[0093] The conversion and selectivity of the single- and dual-impregnated catalysts formed by Methods A and B were then tested in a microreactor. Table 3 shows the catalytic activities for the catalyst formed under Methods A and B.

TABLE 3

CATALYTIC ACTIVITY

Impregnation Method A Method B

Acetic Acid Ethanol Acetic Acid Ethanol

Conversion (%) Selectivity (%) Conversion (%) Selectivity (%)

Single (1.0 wt.% Pt) 57 81 85 82

Single (0.5 wt.% Pt) 79 45 73 84

Multiple 71 80 94 71

[0094] As shown in Table 3, acetic acid conversion surprisingly and unexpectedly improved from 57% for single impregnation at 1 wt.% platinum to 85%, and resulted in a minor increase in ethanol selectivity. For single impregnation at 0.5 wt.% platinum, acetic acid selectivity surprisingly and unexpectedly improved from 45 % to 84% with only a minor drop in conversion. For multiple (dual) impregnation at 1 wt.% platinum, acetic acid conversion surprisingly and unexpectedly increased from 71% to 94% with only a minor drop in ethanol selectivity.

[0095] While the invention has been described in detail, modifications within the spirit and scope of the invention will be readily apparent to those of skill in the art. It should be understood that aspects of the invention and portions of various embodiments and various features recited above and/or in the appended claims may be combined or interchanged either in whole or in part. Furthermore, those of ordinary skill in the art will appreciate that the foregoing description is by way of example only, and is not intended to limit the invention.

Claims

We claim:
1. A process for preparing a catalyst composition, the process comprising:
(a) providing a first solution comprising a tin precursor and an acid selected from the group consisting of nitric acid, hydrochloric acid, sulfuric acid, acetic acid, citric acid, formic acid, lactic acid, malic acid, ortliophosphoric acid, salicylic acid, succinic acid, tartaric acid and trichloroacetic acid;
(b) combining a second metal precursor or a solution thereof with the first solution to form a mixed metal precursor solution, wherein the second metal precursor comprises a second metal oxalate, acetate, halide or nitrate;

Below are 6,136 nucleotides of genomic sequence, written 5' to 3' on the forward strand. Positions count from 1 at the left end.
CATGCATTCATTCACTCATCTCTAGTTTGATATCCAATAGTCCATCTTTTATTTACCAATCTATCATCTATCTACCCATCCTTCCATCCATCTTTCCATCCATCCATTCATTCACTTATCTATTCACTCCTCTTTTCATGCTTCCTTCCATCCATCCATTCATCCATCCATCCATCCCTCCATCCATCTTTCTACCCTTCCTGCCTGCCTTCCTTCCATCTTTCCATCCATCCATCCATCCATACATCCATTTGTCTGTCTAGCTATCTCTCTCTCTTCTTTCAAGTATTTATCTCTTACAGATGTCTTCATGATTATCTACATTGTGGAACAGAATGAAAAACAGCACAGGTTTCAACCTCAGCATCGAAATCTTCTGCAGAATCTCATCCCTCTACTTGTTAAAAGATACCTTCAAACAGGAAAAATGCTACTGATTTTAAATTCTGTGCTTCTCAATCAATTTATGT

(c) impregnating a support with the mixed metal precursor solution to form an impregnated support;
(d) drying the impregnated support; and
(e) calcining the dried impregnated support to form the catalyst composition comprising tin and the second metal on the support.
2. The process of claim 1 , wherein the precursor solution has a pH less than 3.0.
3. The process of any of the preceding claims, wherein the precursor solution has a pH less than 2.5.
4. The process of any of the preceding claims, wherein the precursor solution comprises nitric acid.
5. The process of any of the preceding claims, wherein the catalyst has a productivity for ethanol of at least 700 grams of ethanol per kg catalyst per hour.
6. The process of any of the preceding claims, further comprising impregnating the dried impregnated support with a secondary solution.
7. The process of claim 6, wherein the secondary solution comprises a tin precursor, an acid selected from the group consisting of nitric acid, hydrochloric acid, sulfuric acid, acetic acid, citric acid, formic acid, lactic acid, malic acid, orthophosphoric acid, salicylic acid, succinic acid, tartaric acid and trichloroacetic acid, and a second metal precursor comprising an oxalate, acetate, halide or nitrate.
8. The process of any of the preceding claims, wherein the support is selected from the group consisting of silica, alumina, zirconia, magnesia, titania, calcium silicate,
aluminosilicates, zeolitic materials, and mixtures thereof.
9. The process of any of the preceding claims, wherein the support comprises a mixture of silica and calcium silicate.
10. The process of any of the preceding claims, wherein the catalyst comprises from 0.1 to 10 wt.% tin.
11. The process of any of the preceding claims, wherein the catalyst comprises from 0.1 to 10 wt.% palladium or platinum.
12. The process of any of the preceding claims, wherein the precursor solution further comprises a third metal precursor selected from the group consisting of palladium, rhodium, ruthenium, iridium, chromium, cobalt, copper, molybdenum, tungsten, vanadium and zinc.
13. The process of any of the preceding claims, further comprising the step of calcining the catalyst to form a calcined catalyst.
14. The process of claim 13, wherein the calcining step is conducted at a temperature of between 250°C and 650°C.
15. A catalyst formed by the process of any of the preceding claims.